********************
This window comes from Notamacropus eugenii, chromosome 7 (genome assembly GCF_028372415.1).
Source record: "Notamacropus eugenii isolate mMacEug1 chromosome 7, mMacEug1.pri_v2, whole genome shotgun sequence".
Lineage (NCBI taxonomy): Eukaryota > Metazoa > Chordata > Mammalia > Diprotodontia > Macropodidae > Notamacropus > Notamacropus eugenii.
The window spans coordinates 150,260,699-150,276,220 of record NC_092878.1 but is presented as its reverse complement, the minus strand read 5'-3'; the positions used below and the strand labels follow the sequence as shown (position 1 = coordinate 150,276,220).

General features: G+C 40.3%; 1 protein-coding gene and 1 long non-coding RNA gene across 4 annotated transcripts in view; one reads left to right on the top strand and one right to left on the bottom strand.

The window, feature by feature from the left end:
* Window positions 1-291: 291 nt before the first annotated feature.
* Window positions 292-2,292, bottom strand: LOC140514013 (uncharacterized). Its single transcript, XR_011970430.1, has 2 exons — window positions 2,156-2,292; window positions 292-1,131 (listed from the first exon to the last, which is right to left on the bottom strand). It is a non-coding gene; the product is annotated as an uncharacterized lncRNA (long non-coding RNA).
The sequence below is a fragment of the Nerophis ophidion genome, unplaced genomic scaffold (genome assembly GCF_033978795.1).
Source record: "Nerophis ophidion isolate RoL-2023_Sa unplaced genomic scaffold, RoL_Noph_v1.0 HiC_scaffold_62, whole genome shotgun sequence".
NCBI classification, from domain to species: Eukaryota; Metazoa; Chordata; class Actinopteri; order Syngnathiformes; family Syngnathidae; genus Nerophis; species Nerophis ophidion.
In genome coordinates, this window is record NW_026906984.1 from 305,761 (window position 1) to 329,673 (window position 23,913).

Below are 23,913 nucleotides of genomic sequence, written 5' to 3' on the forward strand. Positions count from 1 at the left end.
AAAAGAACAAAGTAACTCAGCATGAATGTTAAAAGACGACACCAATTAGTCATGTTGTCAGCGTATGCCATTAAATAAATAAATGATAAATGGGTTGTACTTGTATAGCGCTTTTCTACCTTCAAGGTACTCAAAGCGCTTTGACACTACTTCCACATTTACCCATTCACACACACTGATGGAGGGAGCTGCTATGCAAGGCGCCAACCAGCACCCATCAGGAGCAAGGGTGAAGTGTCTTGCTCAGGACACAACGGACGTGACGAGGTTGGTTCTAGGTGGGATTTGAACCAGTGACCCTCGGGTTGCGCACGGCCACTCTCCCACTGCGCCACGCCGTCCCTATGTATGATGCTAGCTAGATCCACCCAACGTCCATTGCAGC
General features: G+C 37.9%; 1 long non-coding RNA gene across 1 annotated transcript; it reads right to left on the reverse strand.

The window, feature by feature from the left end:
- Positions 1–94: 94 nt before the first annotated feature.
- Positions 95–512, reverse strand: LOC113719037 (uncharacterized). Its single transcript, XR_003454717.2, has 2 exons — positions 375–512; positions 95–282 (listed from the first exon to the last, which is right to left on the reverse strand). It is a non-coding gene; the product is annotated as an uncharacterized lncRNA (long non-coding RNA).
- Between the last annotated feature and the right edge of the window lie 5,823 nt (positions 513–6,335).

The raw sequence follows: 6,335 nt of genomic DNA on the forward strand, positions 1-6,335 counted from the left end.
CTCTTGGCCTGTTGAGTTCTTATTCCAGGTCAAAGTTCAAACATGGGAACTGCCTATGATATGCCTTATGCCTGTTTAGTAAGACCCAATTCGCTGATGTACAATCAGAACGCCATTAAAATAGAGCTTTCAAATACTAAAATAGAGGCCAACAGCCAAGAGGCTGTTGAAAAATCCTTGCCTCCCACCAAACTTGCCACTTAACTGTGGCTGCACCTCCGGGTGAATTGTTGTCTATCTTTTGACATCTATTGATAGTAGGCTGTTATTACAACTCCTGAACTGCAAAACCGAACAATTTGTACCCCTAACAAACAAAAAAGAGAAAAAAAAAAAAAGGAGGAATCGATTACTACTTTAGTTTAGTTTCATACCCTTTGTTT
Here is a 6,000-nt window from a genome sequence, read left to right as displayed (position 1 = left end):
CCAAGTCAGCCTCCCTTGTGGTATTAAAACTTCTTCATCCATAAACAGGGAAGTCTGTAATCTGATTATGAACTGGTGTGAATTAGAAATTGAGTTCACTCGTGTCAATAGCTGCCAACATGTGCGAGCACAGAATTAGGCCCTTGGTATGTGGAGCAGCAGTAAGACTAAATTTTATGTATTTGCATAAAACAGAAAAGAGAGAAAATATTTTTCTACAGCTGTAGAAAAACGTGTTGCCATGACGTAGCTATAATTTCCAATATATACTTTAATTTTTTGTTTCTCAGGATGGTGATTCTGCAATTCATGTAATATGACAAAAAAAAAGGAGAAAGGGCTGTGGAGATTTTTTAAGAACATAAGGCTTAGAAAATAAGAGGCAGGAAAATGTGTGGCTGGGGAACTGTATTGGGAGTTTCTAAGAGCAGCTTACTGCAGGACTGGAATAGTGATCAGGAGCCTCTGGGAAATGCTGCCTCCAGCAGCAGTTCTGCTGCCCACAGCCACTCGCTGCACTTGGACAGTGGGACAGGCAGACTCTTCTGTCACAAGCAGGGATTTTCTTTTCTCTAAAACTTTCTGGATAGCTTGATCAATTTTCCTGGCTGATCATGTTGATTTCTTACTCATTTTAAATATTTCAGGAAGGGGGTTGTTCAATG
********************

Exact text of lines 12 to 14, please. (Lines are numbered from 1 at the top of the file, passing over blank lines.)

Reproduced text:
In genome coordinates, this window is record NW_026906984.1 from 305,761 (window position 1) to 329,673 (window position 23,913).

Below are 23,913 nucleotides of genomic sequence, written 5' to 3' on the forward strand. Positions count from 1 at the left end.
AAAAGAACAAAGTAACTCAGCATGAATGTTAAAAGACGACACCAATTAGTCATGTTGTCAGCGTATGCCATTAAATAAATAAATGATAAATGGGTTGTACTTGTATAGCGCTTTTCTACCTTCAAGGTACTCAAAGCGCTTTGACACTACTTCCACATTTACCCATTCACACACACTGATGGAGGGAGCTGCTATGCAAGGCGCCAACCAGCACCCATCAGGAGCAAGGGTGAAGTGTCTTGCTCAGGACACAACGGACGTGACGAGGTTGGTTCTAGGTGGGATTTGAACCAGTGACCCTCGGGTTGCGCACGGCCACTCTCCCACTGCGCCACGCCGTCCCTATGTATGATGCTAGCTAGATCCACCCAACGTCCATTGCAGC